My 2010 F650GS(Twin) is low seat and low suspension. Love it on road and gravel roads. Still haven't mastered it in technical stuff.

    DR200...a really, really fun bike (under loved bike). It's got a 21" front tire, decent ground clearance (at least twice that of my F650Twin), sub 300lb weight and I can easily through a leg over it. If I am not flat footed, I am pretty close.

    As from fattening up the carb and replacing the petcock, the bike is ultra-reliable. Parts are uber cheap also. Sadly underloved, there are few aftermarket accessories for it. It's a real confidence inspiring bike for learning off-road and is street legal on title.
    #10
  11. Solarbronco

    Solarbronco Been here awhile

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    The very best bike that I have ever owned, the one I will NEVER sell. Will die grasping in my bony cold hands is my 77 TT 500 Yamaha.

    Low seat, pulls hard as hell, easy to ride if ya don't twist the throttle too much. Older bikes are easy to work on.
    #11
  12. eakins

    eakins Butler Maps

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    the tw200 is a great place to start getting her into dirt.
    they are very forgiving with mistakes in the dirt with the easy engine and fat tires for crazy amounts of grip.
    she might outgrow it quickly and you can sell it back off for what you paid or it may be a kepper.

    they've been made forever so tons of used ones. just make sure it's new enough so it has the front disc brake upgrade.
    http://www.yamaha-motor.com/sport/products/modelhome/10/home.aspx
    #12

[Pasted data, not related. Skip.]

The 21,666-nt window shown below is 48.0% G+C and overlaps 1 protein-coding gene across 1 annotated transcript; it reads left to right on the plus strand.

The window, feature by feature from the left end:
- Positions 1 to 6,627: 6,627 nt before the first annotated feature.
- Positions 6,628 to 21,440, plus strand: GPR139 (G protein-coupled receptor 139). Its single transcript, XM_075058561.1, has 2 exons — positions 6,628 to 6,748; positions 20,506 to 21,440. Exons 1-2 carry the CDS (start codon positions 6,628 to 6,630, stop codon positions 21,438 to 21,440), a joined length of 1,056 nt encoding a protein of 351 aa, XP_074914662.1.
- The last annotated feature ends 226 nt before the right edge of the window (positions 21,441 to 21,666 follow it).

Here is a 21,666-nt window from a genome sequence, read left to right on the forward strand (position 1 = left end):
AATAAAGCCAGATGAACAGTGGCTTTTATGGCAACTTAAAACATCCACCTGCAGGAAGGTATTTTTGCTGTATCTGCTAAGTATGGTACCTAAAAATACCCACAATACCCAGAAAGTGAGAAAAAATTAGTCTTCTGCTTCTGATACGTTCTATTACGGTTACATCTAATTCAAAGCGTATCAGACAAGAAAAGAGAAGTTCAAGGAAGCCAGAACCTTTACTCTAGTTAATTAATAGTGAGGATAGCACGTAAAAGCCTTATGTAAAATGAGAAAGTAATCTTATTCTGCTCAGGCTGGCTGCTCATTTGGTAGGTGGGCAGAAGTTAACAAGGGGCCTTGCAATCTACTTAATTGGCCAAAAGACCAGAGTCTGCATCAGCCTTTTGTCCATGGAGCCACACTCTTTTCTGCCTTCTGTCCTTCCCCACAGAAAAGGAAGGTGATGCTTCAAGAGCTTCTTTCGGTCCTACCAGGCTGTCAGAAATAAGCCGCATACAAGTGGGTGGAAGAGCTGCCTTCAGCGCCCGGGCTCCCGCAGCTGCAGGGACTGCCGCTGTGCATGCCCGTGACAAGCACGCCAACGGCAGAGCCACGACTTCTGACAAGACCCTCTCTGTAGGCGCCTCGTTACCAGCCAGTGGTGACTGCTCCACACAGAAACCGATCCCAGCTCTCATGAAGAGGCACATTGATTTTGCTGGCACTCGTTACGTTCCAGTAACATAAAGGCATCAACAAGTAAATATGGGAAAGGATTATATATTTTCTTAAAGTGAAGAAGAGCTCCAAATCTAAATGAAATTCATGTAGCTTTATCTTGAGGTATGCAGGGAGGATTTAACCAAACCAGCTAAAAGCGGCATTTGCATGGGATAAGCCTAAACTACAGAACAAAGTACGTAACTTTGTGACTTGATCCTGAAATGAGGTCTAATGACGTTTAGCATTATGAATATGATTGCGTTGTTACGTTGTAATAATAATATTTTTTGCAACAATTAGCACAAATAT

13. foxtrapper

    foxtrapper Long timer

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    Seat height is only part of the problem, width is also a huge factor.

    That's why with my 29-30" inseam, I ride an old Honda XL500. I can flat foot it. It looks too tall at first, but it's a skinny bike with a rather skinny seat. Skinny rules.

    Setting the rear shocks to their lowest setting helps of course. But don't discount the ability to replace the shocks with something an inch or two shorter. You'll usually have to study a bit to figure it out, but Progressive's web site helps greatly.

    Raising the fork tubes in their clamps can frequently gain a matching inch or two of lowering. Don't do this unless you're doing comparable lowering in the rear.

    Seat trimming is quite doable, as is fabricating your own seat. I would suggest working with a takeoff seat you buy from ebay or the like. Lots of mistakes will be made, and you'll usually want the oem seat to keep falling back to while you alter the second seat. But a piece of plywood set over the frame tubes, with some fiberglass draped over it to radius the curves (for the thighs, sharp edges hurt), and an inch of padding make a surprisingly good seat. narrow where the legs close when standing, wide under the buttocks for support.
    #13
  14. Stray Dog

    Stray Dog Been here awhile

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    I had a Suzuki DR 350 I lowered for my wife to ride, she is only an inch taller at 5ft1"
    She could flat foot it with ease, and it cost nothing to do, just a bit of work

    Mind you she still went back to her trusty old Serow 225.


    Dog
    #14
  15. Bill Harris

    Bill Harris Confirmed Curmudgeon

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    Maybe...

    [​IMG]

    --Bill
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  16. bbagwell

    bbagwell Adventurer

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    Another vote for the TW200. Great bikes to learn on, and a low seat height.
    #16
  17. Hayduke

    Hayduke ///SAFETY THIRD/// Super Moderator

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    a couple of pics of the lowered WR250r for the person who pm'd me about it.
    My wife (Bonnie Abbzug) is 5'0".


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    #17
  18. Prof J

    Prof J Adventurer

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    Thank you all for the excellent advice.

    We are going to the Montreal Moto Show next week. My wife will be able to sit on a few bikes. Looking forward to the TW200. Also, the advice on slightly modified bilkes was great.

    Prof J
    #18